Every time I say the word "milk" my hands do a squeezing movement, like I'm milking a cow's udder. Do you think this is a bit odd?
We're trying to teach our six-month-old twin girls baby sign language. When I first heard about it I thought it was one of those fancy newfangled things for overachieving parents - like, "my six month old baby already speaks three languages, loooooves Mozart and kicks it like Beckham."
But babies are pretty slow on the uptake and it takes them years before they're able to vocalise their thoughts and demands (even though their brains are actually the most amazing things in the world!!).
The theory is that long before toddlers can form words, their smart little brains do actually know exactly what they want but can't communicate it. As parents we spend the first years guessing what's wrong when our babies cry, and while some child experts say there are different cries for different needs, so far I've just pretty much gone through the possible catalogue of complaints (hungry, poo, needs cuddles, tired, and so on) and hope that something will help. I've often wished that my little darlings could just tell me what's wrong instead of crying their little heads off.
But talking requires a lot of wiring in a baby's brain and fine motor skills, like moving your vocal chords 420 times per second, and learning all that takes years. When you want something and your silly parents just don't get it, it can lead to a lot of frustration and what grown-ups call tantrums.
In the 19th century, American linguist William Dwight Whitney noticed that babies of deaf parents who used sign language were able to communicate at an age when the offspring of hearing parents were still babbling and generally being grumpy.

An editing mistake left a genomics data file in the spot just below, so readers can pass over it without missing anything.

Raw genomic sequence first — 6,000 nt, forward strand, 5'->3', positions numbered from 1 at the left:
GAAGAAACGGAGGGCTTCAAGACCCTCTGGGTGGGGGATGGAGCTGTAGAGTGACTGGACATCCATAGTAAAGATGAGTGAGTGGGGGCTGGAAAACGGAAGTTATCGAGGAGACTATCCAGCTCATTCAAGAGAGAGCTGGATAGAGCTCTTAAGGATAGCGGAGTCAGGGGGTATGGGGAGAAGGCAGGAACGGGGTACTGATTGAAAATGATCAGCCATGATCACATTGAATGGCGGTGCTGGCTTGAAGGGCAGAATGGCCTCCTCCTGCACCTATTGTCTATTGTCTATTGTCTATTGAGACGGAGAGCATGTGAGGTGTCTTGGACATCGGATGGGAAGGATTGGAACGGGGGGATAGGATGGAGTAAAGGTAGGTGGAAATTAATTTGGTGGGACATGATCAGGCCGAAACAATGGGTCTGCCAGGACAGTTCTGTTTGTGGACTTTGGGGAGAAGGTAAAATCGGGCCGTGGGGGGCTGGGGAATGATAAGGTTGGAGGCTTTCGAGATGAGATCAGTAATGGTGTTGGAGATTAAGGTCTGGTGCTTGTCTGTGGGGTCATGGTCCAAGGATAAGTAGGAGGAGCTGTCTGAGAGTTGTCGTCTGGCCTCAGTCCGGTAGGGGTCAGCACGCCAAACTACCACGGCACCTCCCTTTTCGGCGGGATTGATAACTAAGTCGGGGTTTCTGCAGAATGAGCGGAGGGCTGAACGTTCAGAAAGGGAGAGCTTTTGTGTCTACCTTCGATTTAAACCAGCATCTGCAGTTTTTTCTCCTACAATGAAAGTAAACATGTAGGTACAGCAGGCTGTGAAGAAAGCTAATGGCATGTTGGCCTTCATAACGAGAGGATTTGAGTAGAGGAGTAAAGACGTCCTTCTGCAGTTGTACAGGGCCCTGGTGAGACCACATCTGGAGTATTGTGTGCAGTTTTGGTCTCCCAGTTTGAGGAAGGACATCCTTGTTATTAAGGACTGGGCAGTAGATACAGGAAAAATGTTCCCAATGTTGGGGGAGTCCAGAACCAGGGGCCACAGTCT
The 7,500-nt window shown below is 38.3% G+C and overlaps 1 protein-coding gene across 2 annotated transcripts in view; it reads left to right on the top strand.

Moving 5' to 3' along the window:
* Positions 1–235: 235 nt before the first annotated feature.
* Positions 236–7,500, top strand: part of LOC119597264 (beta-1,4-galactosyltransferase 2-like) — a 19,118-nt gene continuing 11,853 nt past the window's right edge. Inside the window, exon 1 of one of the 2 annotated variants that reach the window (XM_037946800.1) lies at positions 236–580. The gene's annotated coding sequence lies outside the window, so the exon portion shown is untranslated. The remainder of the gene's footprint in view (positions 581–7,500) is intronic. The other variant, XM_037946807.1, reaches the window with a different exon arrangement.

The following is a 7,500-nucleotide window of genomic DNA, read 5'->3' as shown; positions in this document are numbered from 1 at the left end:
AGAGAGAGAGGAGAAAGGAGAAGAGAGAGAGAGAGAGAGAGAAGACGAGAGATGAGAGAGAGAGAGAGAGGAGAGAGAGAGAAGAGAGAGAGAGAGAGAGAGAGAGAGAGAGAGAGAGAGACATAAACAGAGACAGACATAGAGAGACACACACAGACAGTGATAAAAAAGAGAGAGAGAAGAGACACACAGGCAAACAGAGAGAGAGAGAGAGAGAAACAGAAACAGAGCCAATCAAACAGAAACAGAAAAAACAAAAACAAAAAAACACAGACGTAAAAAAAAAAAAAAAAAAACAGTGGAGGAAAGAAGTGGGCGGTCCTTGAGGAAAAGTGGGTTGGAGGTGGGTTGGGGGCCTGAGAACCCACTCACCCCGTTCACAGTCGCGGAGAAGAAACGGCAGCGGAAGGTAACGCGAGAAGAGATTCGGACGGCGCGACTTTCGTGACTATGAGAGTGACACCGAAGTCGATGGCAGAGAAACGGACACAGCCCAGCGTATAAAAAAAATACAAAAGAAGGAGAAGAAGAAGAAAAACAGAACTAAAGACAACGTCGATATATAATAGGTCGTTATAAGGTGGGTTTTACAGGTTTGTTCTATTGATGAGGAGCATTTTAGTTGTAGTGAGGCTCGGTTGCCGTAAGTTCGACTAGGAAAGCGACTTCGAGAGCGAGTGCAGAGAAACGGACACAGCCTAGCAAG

He was a busy man and didn't really get around to doing anything with his observation, so it took until the 1970s until this tidbit of information was rediscovered and put into action. Since then, several studies and programs have been developed.
Some studies found that teaching babies sign language did help them to communicate with their parents and reduced frustration. Using baby sign language, they say, also gives children a head start on language acquisition and helps parents to bond.
Anything that might help my girls be less frustrated is worth a shot, right? There are heaps of different ways to teach sign language, and to make it even more confusing there's New Zealand sign language, Australian sign language, American sign language ... they're all quite different.
Around the country you can find workshops by different providers and there are books, flash cards, DVDs and YouTube videos. A bunch of mums from my antenatal class went with Molly Kelly and her Signing Time classes. She's teaching American Sign Language which apparently mostly uses one hand which makes signing easier, especially when holding a baby.
Using lots of songs she taught us the essentials for food, sleeping, animals, transportation and so on. Learning them wasn't hard and most importantly it was a lot of fun.
Now it's on us to remember to use them. My favourite is the sign for airplane, which is not unlike the heavy metal horns. Every time I see a plane I raise my hand and want to shout "Hell yeah!", but mostly stick to saying "see, there's a plane flying in the sky."
I have no idea how well it will work, but wouldn't it be amazing if our girls start signing to each other in six months or so?